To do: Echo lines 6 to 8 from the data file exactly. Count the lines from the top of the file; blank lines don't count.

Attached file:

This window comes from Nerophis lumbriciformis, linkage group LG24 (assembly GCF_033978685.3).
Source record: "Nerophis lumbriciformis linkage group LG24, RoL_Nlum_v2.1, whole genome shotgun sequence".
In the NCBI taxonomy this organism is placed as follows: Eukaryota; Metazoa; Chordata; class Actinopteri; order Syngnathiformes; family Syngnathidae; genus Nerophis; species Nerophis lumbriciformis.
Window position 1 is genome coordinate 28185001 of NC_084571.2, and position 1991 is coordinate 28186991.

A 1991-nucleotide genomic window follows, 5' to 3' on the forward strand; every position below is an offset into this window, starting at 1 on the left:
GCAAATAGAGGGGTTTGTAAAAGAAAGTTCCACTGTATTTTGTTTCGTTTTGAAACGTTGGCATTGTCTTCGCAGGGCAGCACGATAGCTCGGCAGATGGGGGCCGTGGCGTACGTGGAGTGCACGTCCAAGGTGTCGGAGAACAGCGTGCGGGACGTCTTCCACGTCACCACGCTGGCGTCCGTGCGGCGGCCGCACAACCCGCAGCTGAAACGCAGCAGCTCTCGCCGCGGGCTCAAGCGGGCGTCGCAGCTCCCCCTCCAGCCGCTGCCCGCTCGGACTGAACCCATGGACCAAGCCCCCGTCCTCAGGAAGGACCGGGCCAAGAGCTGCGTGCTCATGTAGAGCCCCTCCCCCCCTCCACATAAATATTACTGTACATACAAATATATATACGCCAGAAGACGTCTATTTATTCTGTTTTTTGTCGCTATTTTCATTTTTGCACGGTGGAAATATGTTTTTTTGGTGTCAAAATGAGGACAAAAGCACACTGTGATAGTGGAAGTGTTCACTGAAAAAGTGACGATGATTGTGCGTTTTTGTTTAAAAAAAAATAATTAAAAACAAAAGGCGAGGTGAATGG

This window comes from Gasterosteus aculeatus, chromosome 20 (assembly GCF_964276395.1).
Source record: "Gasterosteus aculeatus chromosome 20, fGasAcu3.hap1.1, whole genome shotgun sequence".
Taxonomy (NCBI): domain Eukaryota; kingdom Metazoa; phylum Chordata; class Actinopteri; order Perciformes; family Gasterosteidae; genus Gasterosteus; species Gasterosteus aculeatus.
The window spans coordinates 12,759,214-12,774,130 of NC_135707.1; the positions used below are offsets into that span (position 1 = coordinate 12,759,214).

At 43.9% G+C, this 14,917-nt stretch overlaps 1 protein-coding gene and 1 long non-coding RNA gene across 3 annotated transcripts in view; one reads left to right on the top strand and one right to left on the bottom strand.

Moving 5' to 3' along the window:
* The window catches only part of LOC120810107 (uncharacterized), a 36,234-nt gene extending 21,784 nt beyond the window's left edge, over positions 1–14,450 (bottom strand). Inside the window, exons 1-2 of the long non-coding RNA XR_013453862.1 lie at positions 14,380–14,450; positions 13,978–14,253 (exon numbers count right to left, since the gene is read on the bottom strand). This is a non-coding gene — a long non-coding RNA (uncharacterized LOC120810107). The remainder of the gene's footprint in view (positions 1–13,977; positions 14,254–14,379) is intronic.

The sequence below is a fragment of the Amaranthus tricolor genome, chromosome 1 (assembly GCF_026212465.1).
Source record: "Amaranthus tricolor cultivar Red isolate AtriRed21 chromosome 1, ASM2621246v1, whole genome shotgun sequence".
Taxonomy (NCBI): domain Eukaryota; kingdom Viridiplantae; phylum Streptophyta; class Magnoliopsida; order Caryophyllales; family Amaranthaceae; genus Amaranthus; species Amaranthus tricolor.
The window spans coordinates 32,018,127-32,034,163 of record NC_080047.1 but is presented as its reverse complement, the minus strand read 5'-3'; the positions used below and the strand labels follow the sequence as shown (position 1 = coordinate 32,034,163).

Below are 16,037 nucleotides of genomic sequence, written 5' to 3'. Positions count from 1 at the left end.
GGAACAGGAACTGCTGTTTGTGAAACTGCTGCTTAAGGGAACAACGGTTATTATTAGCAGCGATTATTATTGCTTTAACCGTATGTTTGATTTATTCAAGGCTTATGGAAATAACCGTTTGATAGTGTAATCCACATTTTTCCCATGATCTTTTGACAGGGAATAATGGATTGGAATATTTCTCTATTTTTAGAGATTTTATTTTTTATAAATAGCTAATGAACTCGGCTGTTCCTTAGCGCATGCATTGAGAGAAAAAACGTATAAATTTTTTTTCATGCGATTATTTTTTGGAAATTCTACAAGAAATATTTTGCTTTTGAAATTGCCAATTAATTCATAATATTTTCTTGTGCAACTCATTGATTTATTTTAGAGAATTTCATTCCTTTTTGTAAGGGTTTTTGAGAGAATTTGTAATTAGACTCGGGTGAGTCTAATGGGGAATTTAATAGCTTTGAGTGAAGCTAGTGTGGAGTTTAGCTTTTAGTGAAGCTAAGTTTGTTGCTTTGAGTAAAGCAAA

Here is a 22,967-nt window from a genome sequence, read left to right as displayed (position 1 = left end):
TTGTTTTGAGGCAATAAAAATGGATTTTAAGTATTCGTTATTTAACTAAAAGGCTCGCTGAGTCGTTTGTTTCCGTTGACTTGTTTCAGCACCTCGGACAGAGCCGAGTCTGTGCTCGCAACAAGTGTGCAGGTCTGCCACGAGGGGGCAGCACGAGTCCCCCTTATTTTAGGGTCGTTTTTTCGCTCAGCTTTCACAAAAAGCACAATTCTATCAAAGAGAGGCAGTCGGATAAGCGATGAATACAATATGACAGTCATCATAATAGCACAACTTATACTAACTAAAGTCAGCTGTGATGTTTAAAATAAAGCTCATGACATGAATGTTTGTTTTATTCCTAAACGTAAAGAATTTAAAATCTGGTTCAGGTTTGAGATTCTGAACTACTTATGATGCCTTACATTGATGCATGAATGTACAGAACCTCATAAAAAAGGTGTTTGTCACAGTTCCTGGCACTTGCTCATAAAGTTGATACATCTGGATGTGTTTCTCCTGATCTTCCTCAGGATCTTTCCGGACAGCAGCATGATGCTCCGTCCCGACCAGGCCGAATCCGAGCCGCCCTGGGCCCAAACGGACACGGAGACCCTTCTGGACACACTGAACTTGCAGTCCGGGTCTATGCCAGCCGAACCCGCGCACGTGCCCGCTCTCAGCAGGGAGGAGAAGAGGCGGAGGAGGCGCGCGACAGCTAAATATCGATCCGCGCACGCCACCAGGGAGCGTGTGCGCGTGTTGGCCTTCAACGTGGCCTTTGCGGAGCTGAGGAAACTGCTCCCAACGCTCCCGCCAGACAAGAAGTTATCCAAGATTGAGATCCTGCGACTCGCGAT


GCAAATAGAGGGGTTTGTAAAAGAAAGTTCCACTGTATTTTGTTTCGTTTTGAAACGTTGGCATTGTCTTCGCAGGGCAGCACGATAGCTCGGCAGATGGGGGCCGTGGCGTACGTGGAGTGCACGTCCAAGGTGTCGGAGAACAGCGTGCGGGACGTCTTCCACGTCACCACGCTGGCGTCCGTGCGGCGGCCGCACAACCCGCAGCTGAAACGCAGCAGCTCTCGCCGCGGGCTCAAGCGGGCGTCGCAGCTCCCCCTCCAGCCGCTGCCCGCTCGGACTGAACCCATGGACCAAGCCCCCGTCCTCAGGAAGGACCGGGCCAAGAGCTGCGTGCTCATGTAGAGCCCCTCCCCCCCTCCACATAAATATTACTGTACATACAAATATATATACGCCAGAAGACGTCTATTTATTCTGTTTTTTGTCGCTATTTTCATTTTTGCACGGTGGAAATATGTTTTTTTGGTGTCAAAATGAGGACAAAAGCACACTGTGATAGTGGAAGTGTTCACTGAAAAAGTGACGATGATTGTGCGTTTTTGTTTAAAAAAAAATAATTAAAAACAAAAGGCGAGGTGAATGG

This window comes from Gasterosteus aculeatus, chromosome 20 (assembly GCF_964276395.1).
Source record: "Gasterosteus aculeatus chromosome 20, fGasAcu3.hap1.1, whole genome shotgun sequence".